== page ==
Back in November of 2017, Fantasy Flight Games released Genesys. Both Seamus and I wanted a fair shake at reviewing it, and in the process we learned why not to do two-part reviews. Still, a lot of people read it and we continued being excited for the generic version of the Star Wars RPG that many of us at Cannibal Halfing had spent a fair amount of time playing. Now, nearly three years later, it’s a perfect time to revisit the system. Asmodee, Fantasy Flight’s parent company, has reorganized their RPG development resources. In the near future new Asmodee-owned RPGs will be released from the new Edge Studio imprint, and based on a panel at GenCon 2020 this will include new Genesys material (the IP referenced there was Twilight Imperium). For now, though, the Asmodee RPG pipeline is on pause, at least until the last couple Legend of the Five Rings supplements enter distribution. On my personal end, I have finally both played and GMed games in Genesys, which means it’s a good time to give Genesys the In-Depth treatment.
Genesys is a game many people had high hopes for. While the Narrative Dice System fell on its face as the backbone for Warhammer Fantasy Roleplay, it soared as a Star Wars RPG and brought more fiction-forward resolution mechanics into the mainstream. While years of playing the Star Wars systems (Edge of the Empire, Age of Rebellion, and Force and Destiny) meant that we knew Genesys wasn’t going to be *bad*, there were a lot of questions about how it would work as a generic system, both mechanically and as a product. Thanks to several Genesys supplements and more time with the game, a lot of questions that we asked back in November of 2017 have since been answered. In my opinion, how well Genesys rates depends heavily on whether you view it as a game or a product line.
Genesys is well known for using the Narrative Dice System, also known as “those god damn fiddly custom dice” (either affectionately or not). The core mechanic uses six different colored dice of three shapes with different mappings of unique symbols. While this sounds overwrought, the basic idea is relatively straightforward: There are three dice for player rolls (Proficiency, Ability, and Boost, a yellow d12, green d10, and blue d6), and then three dice for building the difficulty pool (Challenge, Difficulty, and Setback, a red d12, a purple d10, and a black d6). Each symbol which comes up on the player dice (Advantage, Success) cancels out one of the corresponding symbols on the difficulty dice (Threat, Failure), and the result is however many symbols are left uncancelled. This means that you can have six different results which imply different situations in the fiction, and that’s before you add the ‘crit’ symbols, Triumph (positive, only on Proficiency dice) and Despair (negative, only on Challenge dice).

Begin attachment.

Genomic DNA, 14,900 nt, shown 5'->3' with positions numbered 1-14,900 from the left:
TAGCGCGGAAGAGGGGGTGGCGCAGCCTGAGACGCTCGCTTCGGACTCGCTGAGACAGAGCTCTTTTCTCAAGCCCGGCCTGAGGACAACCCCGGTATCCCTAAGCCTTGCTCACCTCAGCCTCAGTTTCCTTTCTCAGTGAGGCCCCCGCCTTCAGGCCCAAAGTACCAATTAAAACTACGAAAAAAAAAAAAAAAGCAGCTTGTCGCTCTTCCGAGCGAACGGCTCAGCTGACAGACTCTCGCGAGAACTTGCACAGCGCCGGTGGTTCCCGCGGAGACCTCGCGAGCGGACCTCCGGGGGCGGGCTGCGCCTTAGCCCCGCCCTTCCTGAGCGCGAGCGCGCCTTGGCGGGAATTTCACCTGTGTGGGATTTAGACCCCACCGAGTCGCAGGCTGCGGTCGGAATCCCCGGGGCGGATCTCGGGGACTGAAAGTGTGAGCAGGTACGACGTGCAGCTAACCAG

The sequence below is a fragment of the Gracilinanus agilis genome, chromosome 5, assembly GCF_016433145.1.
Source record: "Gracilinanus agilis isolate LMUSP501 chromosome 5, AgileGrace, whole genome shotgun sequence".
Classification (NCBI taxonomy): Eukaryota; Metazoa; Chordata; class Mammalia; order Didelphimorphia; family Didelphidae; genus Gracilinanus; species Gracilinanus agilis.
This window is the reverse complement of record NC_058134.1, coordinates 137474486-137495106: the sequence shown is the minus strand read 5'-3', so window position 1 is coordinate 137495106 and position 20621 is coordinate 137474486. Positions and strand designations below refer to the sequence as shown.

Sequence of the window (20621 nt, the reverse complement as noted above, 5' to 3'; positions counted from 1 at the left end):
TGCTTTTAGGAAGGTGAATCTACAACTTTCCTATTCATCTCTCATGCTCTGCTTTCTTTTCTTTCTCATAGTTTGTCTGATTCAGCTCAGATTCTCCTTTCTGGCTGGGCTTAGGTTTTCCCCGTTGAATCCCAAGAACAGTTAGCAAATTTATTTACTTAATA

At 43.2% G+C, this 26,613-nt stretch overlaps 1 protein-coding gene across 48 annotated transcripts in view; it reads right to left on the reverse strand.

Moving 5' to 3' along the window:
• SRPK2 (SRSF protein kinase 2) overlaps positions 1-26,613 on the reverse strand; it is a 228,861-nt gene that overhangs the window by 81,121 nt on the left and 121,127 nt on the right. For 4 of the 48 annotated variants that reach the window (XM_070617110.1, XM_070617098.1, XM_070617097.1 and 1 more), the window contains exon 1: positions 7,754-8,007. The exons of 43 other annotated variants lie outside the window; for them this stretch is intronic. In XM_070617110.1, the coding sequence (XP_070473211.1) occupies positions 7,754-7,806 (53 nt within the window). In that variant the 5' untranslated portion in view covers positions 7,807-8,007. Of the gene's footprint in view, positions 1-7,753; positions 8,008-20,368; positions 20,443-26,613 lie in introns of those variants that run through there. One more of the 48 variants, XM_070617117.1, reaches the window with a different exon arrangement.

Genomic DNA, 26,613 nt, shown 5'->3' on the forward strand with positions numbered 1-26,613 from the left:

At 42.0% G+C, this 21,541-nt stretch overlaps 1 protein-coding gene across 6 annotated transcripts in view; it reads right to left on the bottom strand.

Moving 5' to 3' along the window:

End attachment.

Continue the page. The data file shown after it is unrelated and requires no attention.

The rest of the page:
The basic tradeoff of the Narrative Dice System is simplicity for depth, and at an objective level this is done successfully. Combining Success/Failure, Advantage/Threat, and Triumph/Despair in every die roll makes them significantly more information-rich, and doing so with symbols makes interpreting the results much easier than is possible with alternative multi-axis result systems which use numerical dice (all of these require either multiple colors of dice and/or counting specific results which come up). That said, for the sake of your game you shouldn’t buy these dice. Rolling half a dozen to a dozen dice and then counting symbols which appear two to a face will slow down your game and cause eye strain. Instead, either buy the Genesys dice app or use a free dice roller like D1-C3. They’ll do all the cancelling for you and save time, money, and your eyes.